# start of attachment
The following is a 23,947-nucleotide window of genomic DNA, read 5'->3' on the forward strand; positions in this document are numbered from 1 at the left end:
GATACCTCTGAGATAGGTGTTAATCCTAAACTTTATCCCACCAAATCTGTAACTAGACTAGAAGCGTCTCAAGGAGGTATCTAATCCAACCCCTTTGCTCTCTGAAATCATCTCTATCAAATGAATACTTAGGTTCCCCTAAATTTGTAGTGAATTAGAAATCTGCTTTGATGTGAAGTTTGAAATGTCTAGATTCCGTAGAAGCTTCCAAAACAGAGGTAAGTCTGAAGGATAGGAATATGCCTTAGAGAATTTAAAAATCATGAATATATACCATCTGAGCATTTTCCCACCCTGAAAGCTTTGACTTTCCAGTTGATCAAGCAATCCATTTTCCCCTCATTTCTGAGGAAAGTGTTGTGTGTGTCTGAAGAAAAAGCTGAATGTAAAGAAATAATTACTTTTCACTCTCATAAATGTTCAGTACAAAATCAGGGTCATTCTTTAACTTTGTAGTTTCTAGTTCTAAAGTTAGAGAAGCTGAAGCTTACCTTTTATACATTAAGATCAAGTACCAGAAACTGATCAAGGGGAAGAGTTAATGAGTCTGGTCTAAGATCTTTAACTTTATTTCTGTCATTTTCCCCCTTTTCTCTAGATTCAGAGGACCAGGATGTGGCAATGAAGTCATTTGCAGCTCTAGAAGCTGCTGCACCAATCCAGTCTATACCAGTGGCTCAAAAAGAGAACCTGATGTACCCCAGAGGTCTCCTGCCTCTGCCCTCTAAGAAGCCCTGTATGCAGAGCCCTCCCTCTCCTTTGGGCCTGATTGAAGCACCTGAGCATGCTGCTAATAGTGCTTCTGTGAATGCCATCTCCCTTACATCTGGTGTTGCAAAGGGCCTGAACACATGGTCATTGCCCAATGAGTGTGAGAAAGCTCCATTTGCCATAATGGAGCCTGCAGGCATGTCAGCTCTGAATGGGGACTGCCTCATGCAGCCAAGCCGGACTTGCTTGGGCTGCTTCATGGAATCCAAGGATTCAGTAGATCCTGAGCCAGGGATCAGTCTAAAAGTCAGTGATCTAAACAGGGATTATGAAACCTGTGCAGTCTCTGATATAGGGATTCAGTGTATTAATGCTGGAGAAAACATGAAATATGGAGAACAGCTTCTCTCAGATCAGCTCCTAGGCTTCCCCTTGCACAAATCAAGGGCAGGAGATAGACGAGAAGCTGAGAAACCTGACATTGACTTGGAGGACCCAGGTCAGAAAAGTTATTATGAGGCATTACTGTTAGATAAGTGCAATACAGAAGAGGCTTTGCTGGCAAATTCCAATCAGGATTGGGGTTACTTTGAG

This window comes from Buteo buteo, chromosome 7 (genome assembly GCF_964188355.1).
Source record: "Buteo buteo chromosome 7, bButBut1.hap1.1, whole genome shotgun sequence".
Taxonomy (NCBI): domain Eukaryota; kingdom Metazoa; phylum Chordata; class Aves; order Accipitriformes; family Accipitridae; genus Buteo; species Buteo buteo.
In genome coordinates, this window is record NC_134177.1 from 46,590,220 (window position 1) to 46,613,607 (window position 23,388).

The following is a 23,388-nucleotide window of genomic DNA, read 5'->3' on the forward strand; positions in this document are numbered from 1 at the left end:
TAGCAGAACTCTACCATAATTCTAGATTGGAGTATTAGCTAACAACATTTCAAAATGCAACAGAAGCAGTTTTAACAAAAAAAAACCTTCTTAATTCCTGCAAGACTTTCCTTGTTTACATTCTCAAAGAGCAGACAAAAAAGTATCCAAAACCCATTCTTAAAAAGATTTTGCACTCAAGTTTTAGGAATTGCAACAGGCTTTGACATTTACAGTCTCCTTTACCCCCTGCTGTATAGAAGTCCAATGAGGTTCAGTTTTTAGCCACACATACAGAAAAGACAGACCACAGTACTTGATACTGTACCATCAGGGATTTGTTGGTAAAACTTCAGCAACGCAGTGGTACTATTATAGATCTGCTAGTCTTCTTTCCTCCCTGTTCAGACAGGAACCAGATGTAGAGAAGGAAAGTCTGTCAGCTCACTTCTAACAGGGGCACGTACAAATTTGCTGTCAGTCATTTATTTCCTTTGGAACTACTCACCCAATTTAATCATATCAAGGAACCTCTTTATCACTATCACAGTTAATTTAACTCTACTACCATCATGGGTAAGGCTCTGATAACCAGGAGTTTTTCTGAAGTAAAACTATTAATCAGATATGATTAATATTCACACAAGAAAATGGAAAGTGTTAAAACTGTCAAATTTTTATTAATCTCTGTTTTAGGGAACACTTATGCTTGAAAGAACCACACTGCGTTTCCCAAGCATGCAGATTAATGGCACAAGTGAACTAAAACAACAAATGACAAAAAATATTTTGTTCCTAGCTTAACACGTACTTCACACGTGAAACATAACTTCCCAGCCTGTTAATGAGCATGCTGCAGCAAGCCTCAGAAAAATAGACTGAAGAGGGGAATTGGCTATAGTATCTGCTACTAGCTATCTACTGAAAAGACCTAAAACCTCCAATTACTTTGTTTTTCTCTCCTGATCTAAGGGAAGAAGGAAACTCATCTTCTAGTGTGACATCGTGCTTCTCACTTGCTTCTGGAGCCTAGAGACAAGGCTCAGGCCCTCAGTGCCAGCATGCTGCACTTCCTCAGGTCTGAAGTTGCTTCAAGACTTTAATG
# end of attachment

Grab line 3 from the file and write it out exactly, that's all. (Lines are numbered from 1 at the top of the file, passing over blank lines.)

This window comes from Buteo buteo, chromosome 7 (genome assembly GCF_964188355.1).